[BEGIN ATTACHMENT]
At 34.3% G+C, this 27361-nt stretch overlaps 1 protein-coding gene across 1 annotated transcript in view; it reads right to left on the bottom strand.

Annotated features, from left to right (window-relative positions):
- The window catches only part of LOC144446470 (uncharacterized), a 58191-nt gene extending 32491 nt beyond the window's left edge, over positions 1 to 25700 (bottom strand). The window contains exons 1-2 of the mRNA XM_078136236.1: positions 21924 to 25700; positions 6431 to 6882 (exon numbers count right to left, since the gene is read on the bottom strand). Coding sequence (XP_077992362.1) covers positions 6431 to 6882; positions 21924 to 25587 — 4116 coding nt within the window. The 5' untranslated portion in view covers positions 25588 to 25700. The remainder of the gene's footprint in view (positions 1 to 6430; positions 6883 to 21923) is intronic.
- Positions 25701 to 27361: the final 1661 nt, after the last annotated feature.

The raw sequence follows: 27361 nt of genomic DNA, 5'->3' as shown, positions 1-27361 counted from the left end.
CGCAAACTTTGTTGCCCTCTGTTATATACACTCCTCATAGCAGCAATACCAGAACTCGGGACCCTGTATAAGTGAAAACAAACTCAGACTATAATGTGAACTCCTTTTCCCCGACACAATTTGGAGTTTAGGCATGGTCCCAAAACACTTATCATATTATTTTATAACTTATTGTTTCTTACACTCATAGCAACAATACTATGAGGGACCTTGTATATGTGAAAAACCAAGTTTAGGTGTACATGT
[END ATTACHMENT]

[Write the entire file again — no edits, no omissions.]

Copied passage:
At 34.3% G+C, this 27361-nt stretch overlaps 1 protein-coding gene across 1 annotated transcript in view; it reads right to left on the bottom strand.

Annotated features, from left to right (window-relative positions):
- The window catches only part of LOC144446470 (uncharacterized), a 58191-nt gene extending 32491 nt beyond the window's left edge, over positions 1 to 25700 (bottom strand). The window contains exons 1-2 of the mRNA XM_078136236.1: positions 21924 to 25700; positions 6431 to 6882 (exon numbers count right to left, since the gene is read on the bottom strand). Coding sequence (XP_077992362.1) covers positions 6431 to 6882; positions 21924 to 25587 — 4116 coding nt within the window. The 5' untranslated portion in view covers positions 25588 to 25700. The remainder of the gene's footprint in view (positions 1 to 6430; positions 6883 to 21923) is intronic.
- Positions 25701 to 27361: the final 1661 nt, after the last annotated feature.

The raw sequence follows: 27361 nt of genomic DNA, 5'->3' as shown, positions 1-27361 counted from the left end.
CGCAAACTTTGTTGCCCTCTGTTATATACACTCCTCATAGCAGCAATACCAGAACTCGGGACCCTGTATAAGTGAAAACAAACTCAGACTATAATGTGAACTCCTTTTCCCCGACACAATTTGGAGTTTAGGCATGGTCCCAAAACACTTATCATATTATTTTATAACTTATTGTTTCTTACACTCATAGCAACAATACTATGAGGGACCTTGTATATGTGAAAAACCAAGTTTAGGTGTACATGT